Halloween has been celebrated in Britain for centuries and, although some of the traditions have been borrowed from America (pumpkin carving and trick or treating), the foundation stone of Halloween is firmly planted in Britain. But what are the origins of Halloween – and how much of it is still distinctly British?
Celtic festival of Samhain
Halloween is firmly rooted in the Celtic festival of Samhain. The pre-Christian Celtic year revolved around the growing season, and Samhain signified the end of both summer and the harvest, and the start of the cold, dark winter.
Druids led the Samhain celebrations, lighting bonfires in the village to ward away any evil spirits that may be lurking – as Samhain also symbolised the boundary between the living and the dead. Not only would their deceased loved ones visit them during this time – the spirits of evil ones would too. The Druids would ensure that all of the hearths in every home in the village were lit from the embers of these huge sacred bonfires – to help continue protecting the villagers and to keep them warm over the winter months.
The Romans conquered much of the Celtic lands, bringing their own celebrations here. The tradition of bobbing for apples may well have come from an assimilation between a Roman celebration and Samhain – as the Roman goddess of fruit and trees was Pomona and an apple was her symbol!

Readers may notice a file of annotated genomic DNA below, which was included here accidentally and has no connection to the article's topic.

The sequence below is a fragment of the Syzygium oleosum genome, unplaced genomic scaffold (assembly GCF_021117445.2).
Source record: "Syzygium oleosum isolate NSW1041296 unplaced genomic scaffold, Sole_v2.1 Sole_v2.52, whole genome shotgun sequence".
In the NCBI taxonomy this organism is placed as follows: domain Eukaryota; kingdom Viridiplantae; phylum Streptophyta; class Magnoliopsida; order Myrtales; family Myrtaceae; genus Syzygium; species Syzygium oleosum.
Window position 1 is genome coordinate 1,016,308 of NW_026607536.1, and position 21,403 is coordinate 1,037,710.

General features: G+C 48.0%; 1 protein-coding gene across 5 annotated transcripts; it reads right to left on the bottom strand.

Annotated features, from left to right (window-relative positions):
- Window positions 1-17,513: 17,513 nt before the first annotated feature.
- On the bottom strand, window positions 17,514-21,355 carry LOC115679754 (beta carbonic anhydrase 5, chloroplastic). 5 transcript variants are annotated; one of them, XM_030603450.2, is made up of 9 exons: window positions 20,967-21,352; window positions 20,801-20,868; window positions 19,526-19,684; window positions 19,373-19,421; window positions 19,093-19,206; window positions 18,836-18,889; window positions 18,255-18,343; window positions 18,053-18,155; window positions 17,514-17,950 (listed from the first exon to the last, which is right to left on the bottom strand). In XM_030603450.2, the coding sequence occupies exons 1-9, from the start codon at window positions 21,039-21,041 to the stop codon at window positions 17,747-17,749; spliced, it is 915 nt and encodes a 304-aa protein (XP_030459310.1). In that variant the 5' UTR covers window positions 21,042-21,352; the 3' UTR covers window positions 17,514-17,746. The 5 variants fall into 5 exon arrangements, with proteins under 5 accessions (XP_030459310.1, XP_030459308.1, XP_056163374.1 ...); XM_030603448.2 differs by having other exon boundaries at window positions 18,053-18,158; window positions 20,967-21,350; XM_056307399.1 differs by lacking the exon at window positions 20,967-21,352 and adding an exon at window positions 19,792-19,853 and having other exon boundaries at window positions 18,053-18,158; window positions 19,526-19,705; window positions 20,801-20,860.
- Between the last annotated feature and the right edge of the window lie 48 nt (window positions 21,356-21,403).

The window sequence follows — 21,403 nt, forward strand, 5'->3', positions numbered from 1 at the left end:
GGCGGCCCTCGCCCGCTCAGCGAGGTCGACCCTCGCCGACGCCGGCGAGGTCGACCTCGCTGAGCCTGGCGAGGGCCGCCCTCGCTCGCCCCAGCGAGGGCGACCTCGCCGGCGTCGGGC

All Hallows Day
When Christianity came to Britain, they bought their own festivals with them – one being ‘All Hallows Day’ or ‘All Saints Day’ – and this marked those who had died for their beliefs. Although it was originally celebrated in May, in the 8th century it was moved to November, thought to either replace or assimilate the Celtic Samhain festival with a Christian one.
The evening before Samhain became known as ‘Hallow Eve’ or ‘Hallow’en’ for short. Every year, on this particular night, the veil between the living and the dead is at its thinnest and magic is at its strongest. It is said that spirits can contact the physical world during this time. Carving faces on vegetables and lighting them up from within with a candle, could help ward off any evil spirits that may roam. It was – and still is – the perfect time to get together, tell ghost stories and to be afraid!
Halloween Fancy Dress Magic and Disco Supper
Are you ready to don your scariest fancy dress outfit? Here at the Grim’s Dyke we’re hosting an evening of fancy dress, magic and supper. For £49 per person (£79 per guest, if you’d like a bedroom after the event and breakfast in the morning) you can enjoy main course, dessert with tea, coffee and petit fours and entertainment.
Trick or treat fancy dress prizes will be awarded at the end of the night. This event is for over 18’s only, and you’ll receive a complimentary witches brew on arrival. Our Halloween Supper is on Saturday 31st October and we suggest you arrive at 7pm in the Lobby and the Library Bar, for a 7.30pm start on the Supper and entertainment in the Music Room.
This event always sells out early – so make sure you book your place now, by calling our reservations team on 020 8385 3100 or email us on firstname.lastname@example.org